Beit Sahour is the heart of the olive wood carving industry in Palestine. Among its population of about 15,000, the small town that neighbours Bethlehem boasts 135 registered olive wood carving workshops. Bethlehem also houses many workshops, along with Beit Jala to the north.
Historians believe olive wood was first carved in Bethlehem by monks in the fourth century after the construction of the Nativity Church, but it was not until the 16th and 17th centuries that the work was industrialised, as Franciscan and Italian pilgrims reportedly trained artisans in the Bethlehem area. The production and sale of olive wood carvings has since become a notable part of the regional tourism industry.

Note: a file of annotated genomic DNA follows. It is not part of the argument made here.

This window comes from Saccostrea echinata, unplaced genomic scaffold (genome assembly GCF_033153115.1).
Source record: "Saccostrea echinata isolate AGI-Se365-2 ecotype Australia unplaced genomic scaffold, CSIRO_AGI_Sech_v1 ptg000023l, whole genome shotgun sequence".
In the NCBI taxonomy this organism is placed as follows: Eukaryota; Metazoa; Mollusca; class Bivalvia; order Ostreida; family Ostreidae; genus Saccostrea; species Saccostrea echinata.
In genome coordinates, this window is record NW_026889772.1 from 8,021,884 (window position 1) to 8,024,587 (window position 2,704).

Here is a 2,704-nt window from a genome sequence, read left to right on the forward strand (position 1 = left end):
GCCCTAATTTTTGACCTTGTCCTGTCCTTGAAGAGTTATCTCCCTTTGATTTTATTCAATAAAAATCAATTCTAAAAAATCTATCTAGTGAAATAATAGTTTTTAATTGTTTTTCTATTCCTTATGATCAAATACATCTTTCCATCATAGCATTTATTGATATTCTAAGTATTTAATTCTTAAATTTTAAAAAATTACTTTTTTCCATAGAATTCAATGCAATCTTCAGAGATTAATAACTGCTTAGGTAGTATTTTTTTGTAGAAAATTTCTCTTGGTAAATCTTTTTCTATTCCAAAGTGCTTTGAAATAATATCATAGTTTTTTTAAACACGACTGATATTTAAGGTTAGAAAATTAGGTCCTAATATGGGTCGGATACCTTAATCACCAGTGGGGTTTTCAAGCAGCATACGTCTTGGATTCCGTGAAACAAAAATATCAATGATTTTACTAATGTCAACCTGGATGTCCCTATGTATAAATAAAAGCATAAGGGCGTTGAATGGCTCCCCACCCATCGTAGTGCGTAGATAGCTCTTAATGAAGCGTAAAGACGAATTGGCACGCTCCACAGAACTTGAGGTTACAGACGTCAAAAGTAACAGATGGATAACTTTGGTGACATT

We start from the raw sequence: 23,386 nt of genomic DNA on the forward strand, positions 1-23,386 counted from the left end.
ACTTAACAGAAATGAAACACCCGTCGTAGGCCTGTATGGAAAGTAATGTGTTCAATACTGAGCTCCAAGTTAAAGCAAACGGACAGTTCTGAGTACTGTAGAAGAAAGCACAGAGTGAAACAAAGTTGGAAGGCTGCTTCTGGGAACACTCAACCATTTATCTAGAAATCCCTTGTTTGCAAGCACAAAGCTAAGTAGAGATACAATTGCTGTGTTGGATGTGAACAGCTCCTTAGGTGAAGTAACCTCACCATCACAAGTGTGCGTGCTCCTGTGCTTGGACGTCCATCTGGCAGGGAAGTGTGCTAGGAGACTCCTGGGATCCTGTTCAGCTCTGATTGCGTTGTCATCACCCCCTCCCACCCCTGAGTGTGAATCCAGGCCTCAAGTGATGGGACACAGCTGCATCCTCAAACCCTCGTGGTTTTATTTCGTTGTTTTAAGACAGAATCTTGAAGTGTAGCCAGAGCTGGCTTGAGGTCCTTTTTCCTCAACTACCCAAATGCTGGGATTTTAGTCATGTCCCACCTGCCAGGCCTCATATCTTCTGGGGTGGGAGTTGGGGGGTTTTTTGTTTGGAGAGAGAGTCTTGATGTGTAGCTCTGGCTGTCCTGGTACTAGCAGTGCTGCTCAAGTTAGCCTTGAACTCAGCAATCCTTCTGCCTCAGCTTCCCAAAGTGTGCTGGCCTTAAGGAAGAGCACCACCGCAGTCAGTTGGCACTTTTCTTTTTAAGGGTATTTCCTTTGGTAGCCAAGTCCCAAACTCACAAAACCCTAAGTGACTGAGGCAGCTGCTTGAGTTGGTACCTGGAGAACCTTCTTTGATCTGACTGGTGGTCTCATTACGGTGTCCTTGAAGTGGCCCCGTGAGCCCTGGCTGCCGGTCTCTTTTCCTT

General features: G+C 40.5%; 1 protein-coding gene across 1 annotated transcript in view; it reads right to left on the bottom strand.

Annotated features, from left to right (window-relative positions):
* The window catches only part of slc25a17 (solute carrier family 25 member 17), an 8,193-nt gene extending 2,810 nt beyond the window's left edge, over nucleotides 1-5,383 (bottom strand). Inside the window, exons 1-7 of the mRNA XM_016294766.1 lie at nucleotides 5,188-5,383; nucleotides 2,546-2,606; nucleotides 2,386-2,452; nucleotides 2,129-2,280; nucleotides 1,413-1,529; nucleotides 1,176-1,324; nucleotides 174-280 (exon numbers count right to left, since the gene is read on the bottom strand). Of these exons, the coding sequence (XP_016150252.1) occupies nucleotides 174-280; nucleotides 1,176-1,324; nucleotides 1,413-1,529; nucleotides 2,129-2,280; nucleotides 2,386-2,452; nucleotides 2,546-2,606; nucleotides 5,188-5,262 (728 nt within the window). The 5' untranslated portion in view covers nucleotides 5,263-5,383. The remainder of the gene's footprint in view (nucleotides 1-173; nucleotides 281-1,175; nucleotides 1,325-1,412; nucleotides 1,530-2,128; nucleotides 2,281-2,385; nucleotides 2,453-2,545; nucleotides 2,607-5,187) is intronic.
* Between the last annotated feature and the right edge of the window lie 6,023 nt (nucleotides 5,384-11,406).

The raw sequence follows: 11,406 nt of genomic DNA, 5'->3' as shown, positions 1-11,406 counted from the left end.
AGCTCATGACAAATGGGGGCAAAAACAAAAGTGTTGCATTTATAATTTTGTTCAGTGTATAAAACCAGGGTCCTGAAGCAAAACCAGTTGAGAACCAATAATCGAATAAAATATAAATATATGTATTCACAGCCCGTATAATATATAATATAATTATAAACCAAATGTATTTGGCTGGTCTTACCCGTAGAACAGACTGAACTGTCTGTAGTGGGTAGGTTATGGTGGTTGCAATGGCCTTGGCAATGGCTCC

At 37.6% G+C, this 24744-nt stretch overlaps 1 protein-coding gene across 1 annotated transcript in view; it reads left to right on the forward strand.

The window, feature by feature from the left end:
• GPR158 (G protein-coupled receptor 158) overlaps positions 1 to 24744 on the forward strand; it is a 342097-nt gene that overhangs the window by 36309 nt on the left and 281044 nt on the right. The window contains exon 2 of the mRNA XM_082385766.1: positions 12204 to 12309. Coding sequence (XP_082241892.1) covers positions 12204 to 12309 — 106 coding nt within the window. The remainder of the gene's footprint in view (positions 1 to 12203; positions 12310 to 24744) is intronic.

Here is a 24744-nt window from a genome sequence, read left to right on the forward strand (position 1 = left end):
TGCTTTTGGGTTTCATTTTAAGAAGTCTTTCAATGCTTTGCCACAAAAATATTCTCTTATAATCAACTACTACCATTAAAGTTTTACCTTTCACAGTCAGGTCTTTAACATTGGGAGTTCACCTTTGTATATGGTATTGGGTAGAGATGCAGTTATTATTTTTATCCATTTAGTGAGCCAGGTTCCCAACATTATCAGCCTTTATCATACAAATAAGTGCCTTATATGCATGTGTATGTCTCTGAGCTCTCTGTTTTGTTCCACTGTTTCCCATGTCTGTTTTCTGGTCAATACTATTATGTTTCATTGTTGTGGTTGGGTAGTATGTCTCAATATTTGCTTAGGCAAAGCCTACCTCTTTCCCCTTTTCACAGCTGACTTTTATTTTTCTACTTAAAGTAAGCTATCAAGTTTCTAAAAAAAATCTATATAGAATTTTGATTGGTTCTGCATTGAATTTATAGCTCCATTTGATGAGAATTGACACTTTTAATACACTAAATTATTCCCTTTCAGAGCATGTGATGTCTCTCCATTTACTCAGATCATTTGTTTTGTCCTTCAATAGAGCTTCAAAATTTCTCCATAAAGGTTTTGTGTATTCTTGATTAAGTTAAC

Despite its long history, the industry today faces many challenges. Tens of thousands of olive trees have been destroyed, uprooted or annexed by Israel’s separation wall and settlement infrastructure, while ongoing political instability has hurt tourism. Still, as Christmas tourists begin to arrive in Bethlehem this month, olive wood carvers are hoping that a difficult year will end well.